A very blessed, holy and peace-filled celebration of the Solemnity of the Epiphany to you this weekend.
In the last few days, I have been contemplating on how best to honour this holy feast by my attitude and actions.
And amidst all the routine annual "temptations" to make a 'to do' list of so-called New Year's resolutions [not that there's anything wrong with genuinely attempting to alter one's lifestyle for the better], I felt that perhaps first and foremost what is needed is an interior re-direction, or rather re-orientation to what one originally tries to focus on.
Deep down as I continue to ponder on the mystery of the Incarnation through the ongoing season of Christmastide, I know that it can only be the virtues of obedience, humility and above all gratitude as lived by the Blessed Virgin and St. Joseph during those first troubled and challenging days and weeks of the life of Christ, that I must fully resolve to emulate.
And to do this, not just every day but every hour, every waking moment. In short to try ever harder to live in the moment, the eternal now, with a Christ-like mind and attitude.
The other day I came across the following quote from St. Catherine of Siena which encapsulates what I have been sensing and what by God's grace I pray and hope to aspire to more and more:
“We ought to be convinced that every burden that is laid on us, from whatever source it might come, is given us out of love, not hatred. It is given for our good so that we may achieve the good for which we were created. We must understand that our burdens are no greater or smaller than time and that our time on earth is as small as the point of a needle."
So as we begin 2017, we are reminded again that we all have a limited amount of time and space to make a difference in the world for the better. To love and respect ourselves and others to such a degree of intensity that we know that God can truly make use and purpose of it according to His Holy Will.
Sounds easy, doesn't it?
Well, it is a simple truth but of course not easy to fulfill except in the case of a daily sanctification through prayer, meditation and sacrifice that it then grows outwardly from within us and it becomes easier or less burdensome for us to do.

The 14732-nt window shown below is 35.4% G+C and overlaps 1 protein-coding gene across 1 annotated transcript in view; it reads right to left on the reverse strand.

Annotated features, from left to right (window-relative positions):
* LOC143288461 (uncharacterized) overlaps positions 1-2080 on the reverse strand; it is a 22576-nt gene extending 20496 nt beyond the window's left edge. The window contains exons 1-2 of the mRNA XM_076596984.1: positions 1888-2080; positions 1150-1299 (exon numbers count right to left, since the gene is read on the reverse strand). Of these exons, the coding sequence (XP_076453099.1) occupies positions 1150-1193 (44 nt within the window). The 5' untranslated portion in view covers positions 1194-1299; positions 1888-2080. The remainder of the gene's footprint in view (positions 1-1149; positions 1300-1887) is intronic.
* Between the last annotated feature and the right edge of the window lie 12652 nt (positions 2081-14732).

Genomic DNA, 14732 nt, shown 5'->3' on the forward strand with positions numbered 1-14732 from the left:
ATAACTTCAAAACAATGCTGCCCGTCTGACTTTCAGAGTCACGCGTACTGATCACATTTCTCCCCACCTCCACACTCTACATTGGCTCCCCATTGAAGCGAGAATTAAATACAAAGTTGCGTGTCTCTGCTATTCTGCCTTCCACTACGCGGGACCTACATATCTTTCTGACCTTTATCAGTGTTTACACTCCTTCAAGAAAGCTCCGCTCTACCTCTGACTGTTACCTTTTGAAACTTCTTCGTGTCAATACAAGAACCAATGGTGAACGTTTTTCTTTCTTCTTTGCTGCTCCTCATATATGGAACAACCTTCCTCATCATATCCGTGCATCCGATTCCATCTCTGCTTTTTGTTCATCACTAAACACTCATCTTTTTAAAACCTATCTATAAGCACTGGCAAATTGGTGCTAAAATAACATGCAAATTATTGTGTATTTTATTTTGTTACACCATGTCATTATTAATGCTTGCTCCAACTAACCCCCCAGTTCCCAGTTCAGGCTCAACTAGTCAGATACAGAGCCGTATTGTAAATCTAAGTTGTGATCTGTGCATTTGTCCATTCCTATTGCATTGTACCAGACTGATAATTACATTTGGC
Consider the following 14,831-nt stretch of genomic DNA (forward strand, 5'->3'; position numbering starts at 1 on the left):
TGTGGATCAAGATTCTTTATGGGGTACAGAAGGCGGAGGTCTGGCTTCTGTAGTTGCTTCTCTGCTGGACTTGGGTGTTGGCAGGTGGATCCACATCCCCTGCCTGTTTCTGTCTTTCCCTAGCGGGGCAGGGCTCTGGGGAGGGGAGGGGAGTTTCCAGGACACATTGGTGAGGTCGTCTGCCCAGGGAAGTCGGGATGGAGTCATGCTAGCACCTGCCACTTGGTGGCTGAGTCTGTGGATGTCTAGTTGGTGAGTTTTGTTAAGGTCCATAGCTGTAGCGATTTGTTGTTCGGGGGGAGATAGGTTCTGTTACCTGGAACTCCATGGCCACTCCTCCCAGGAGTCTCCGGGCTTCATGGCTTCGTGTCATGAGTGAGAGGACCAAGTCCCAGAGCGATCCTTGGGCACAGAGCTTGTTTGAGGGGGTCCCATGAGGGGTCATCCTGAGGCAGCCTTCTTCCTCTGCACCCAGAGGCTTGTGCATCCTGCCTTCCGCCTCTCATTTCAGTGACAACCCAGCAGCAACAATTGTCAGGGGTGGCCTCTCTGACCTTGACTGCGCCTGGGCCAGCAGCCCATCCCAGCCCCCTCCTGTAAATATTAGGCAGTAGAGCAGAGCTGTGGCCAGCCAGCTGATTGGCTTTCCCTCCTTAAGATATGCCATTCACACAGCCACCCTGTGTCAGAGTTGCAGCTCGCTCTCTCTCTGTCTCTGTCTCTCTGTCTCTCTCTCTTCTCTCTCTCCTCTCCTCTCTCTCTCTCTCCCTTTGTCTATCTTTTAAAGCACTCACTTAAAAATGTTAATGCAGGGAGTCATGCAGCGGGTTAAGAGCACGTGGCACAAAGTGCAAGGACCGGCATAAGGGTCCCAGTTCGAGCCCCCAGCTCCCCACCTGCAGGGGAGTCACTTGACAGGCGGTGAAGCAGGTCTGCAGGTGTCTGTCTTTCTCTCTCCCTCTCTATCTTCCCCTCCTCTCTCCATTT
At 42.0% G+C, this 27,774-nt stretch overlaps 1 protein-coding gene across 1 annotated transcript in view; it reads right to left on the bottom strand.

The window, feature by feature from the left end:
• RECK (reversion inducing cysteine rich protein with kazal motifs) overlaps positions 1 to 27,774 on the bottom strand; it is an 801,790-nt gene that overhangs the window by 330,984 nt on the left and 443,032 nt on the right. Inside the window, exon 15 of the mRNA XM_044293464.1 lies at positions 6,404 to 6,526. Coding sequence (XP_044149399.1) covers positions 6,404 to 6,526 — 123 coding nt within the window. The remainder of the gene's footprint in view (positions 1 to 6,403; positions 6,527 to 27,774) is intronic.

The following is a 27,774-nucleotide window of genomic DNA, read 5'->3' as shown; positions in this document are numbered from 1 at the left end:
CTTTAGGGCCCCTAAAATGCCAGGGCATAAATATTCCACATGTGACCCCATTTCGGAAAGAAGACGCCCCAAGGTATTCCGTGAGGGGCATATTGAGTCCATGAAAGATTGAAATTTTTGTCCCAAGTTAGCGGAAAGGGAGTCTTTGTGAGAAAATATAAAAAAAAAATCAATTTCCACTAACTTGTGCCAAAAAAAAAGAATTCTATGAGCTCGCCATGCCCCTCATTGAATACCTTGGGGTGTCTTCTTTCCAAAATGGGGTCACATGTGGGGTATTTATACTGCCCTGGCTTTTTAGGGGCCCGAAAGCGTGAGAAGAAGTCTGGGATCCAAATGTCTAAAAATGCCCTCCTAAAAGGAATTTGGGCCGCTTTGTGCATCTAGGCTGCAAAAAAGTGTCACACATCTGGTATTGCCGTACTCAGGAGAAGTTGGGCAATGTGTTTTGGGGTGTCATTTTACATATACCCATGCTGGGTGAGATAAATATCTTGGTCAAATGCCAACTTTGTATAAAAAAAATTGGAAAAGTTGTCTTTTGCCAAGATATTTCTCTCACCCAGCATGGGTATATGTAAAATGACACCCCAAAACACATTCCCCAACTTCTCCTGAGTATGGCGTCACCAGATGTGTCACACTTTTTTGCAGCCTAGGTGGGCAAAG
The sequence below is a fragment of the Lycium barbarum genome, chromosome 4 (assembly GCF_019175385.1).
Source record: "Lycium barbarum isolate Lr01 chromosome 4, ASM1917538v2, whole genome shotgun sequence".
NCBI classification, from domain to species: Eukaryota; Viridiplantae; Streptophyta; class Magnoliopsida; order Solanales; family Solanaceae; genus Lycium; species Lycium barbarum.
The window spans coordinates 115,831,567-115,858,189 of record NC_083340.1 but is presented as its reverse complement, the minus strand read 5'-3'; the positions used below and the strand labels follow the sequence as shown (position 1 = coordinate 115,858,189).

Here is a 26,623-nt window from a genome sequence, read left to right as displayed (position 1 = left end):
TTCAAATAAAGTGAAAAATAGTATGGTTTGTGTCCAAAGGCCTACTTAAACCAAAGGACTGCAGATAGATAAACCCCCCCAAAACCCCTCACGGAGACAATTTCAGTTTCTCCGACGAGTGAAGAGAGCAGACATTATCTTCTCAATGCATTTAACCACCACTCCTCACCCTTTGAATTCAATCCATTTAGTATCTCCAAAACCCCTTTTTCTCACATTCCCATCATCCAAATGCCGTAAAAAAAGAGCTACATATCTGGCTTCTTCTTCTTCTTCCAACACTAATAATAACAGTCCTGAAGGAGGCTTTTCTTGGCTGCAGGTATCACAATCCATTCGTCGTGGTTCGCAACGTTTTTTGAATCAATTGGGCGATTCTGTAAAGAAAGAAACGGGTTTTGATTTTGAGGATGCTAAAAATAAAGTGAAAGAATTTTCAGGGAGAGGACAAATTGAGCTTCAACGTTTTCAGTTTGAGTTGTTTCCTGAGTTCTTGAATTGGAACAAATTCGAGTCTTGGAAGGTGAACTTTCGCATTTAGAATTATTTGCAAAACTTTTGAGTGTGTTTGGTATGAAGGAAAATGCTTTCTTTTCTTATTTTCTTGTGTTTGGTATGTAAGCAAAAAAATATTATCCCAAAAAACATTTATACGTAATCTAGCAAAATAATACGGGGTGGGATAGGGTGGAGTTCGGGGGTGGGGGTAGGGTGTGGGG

As no doubt countless people now embrace a resolution to diet and exercise more [all good in itself] with the interior motto rattling around their heads; "no pain, no gain" - we can apply that simple truth to our interior, spiritual life too, indeed we must.
And the pain of course is to knowingly, consciously unite every daily struggle, especially the really tough ones to the cross of Jesus, confident in hope that He can bring it to fruition and purpose not just for our sake but for the good of others somehow, somewhere even if our efforts are not seen directly connected to the circles of our immediate influence.
January is also the month dedicated to the Holy Name of "Jesus" - the Name which saves, the Name which, when we use it properly in prayer, devotion and thought, can truly dispel evil and any thoughts of anxiety and despair that we might feel overwhelmed.
So, to conclude, as we mark the event at which Three Wise and Holy Kings had to physically bow their heads and no doubt their upper bodies in order to enter a cave/stable where the Holy Family was residing in Bethlehem to adore [and I like to think, on their knees] the Infant Christ, let us also renew our belief in and efforts to honour Him by bowing at the Holy Name of Jesus whenever it is said in worship and prayer [and if we ever hear it uttered in blasphemy, to make an internal supplication in reparation] so as to stir continuous thoughts of obedience, humility and above all gratitude in our souls.